Former archbishop of York the Rt Rev Dr John Sentamu has taken his seat on the red benches in the House of Lords.
Lord Sentamu joins the upper chamber as an independent crossbencher.
There was controversy over the initial failure to give a life peerage to the 71-year-old, who retired last June, as is customary.
The Government was accused of “institutional prejudice” over Britain’s first black archbishop not being automatically ennobled.
Following criticism, he was subsequently appointed to the upper chamber, enabling him to continue sitting in the Lords in a personal capacity.
Giving his full title in the Lords, the clerk referred to him as “Baron Sentamu of Lindisfarne in our county of Northumberland and of Misole in the Republic of Uganda”.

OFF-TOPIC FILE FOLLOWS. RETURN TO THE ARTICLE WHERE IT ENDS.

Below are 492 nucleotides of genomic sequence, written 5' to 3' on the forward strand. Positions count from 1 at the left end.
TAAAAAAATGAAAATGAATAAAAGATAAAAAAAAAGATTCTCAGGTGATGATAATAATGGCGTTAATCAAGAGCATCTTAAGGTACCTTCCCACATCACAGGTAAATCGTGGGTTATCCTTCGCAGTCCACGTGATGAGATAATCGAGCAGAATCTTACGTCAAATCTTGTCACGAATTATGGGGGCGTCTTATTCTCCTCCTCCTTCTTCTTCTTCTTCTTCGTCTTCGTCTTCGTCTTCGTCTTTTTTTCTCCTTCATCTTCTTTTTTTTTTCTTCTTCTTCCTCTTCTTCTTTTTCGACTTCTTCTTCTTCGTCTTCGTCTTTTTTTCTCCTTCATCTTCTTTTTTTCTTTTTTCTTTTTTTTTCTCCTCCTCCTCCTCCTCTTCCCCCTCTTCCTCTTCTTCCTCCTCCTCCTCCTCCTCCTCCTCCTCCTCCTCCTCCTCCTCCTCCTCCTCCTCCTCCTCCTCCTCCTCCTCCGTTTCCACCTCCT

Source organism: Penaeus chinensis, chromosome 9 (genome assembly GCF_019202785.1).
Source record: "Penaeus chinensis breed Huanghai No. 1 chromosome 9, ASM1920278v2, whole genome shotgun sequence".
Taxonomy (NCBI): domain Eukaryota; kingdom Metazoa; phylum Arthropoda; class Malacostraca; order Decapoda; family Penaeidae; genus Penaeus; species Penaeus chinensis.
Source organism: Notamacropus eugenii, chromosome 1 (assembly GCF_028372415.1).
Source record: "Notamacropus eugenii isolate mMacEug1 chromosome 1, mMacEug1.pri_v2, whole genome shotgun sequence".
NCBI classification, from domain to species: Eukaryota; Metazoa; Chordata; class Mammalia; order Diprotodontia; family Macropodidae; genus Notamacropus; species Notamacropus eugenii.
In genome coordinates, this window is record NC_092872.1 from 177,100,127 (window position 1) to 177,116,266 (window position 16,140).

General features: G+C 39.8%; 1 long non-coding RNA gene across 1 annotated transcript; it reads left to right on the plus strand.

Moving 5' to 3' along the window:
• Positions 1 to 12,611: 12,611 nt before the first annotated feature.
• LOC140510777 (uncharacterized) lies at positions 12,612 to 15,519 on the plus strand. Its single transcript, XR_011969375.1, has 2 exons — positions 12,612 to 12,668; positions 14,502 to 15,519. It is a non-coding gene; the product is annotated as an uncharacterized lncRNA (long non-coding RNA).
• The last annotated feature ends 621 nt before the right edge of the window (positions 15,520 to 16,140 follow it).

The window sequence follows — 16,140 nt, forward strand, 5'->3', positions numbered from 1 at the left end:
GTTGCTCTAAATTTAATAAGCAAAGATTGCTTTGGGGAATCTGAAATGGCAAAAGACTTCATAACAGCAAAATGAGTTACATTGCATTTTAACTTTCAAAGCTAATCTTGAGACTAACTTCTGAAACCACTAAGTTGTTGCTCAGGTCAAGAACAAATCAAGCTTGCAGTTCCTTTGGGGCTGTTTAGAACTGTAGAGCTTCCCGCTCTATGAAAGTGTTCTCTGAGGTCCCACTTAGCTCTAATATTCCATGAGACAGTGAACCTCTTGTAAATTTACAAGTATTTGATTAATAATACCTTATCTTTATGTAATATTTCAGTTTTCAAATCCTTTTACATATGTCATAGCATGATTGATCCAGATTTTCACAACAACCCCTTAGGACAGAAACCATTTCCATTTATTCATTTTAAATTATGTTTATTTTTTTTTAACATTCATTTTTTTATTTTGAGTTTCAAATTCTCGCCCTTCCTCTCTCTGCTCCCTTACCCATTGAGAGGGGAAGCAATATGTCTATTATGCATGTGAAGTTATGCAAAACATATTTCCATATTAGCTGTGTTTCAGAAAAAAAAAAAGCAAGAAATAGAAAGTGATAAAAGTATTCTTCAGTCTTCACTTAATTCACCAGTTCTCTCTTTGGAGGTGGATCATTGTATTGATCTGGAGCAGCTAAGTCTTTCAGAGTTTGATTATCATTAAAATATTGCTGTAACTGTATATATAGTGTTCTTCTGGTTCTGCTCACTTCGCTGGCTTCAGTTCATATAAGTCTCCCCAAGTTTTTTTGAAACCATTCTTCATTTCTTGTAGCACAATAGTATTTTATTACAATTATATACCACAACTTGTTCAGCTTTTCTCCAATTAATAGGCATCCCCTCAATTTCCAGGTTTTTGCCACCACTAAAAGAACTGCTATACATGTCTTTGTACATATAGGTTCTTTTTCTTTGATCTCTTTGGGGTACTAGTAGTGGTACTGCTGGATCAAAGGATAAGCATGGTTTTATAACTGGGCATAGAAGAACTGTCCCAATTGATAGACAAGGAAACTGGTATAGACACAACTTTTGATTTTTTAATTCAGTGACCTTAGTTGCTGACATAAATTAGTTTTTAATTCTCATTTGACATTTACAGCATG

Lord Sentamu wore the traditional scarlet robes for the short introduction ceremony in the upper chamber where he swore the oath of allegiance to the Queen.
He was flanked by his supporters – former president of the Supreme Court Baroness Hale of Richmond and Tory peer Lord Popat.
Born near Kampala in Uganda, Lord Sentamu fled to the UK in 1974 after criticising the regime of dictator Idi Amin.
Ordained in 1979, he served as bishop of both Stepney and Birmingham before becoming the archbishop of York in 2005.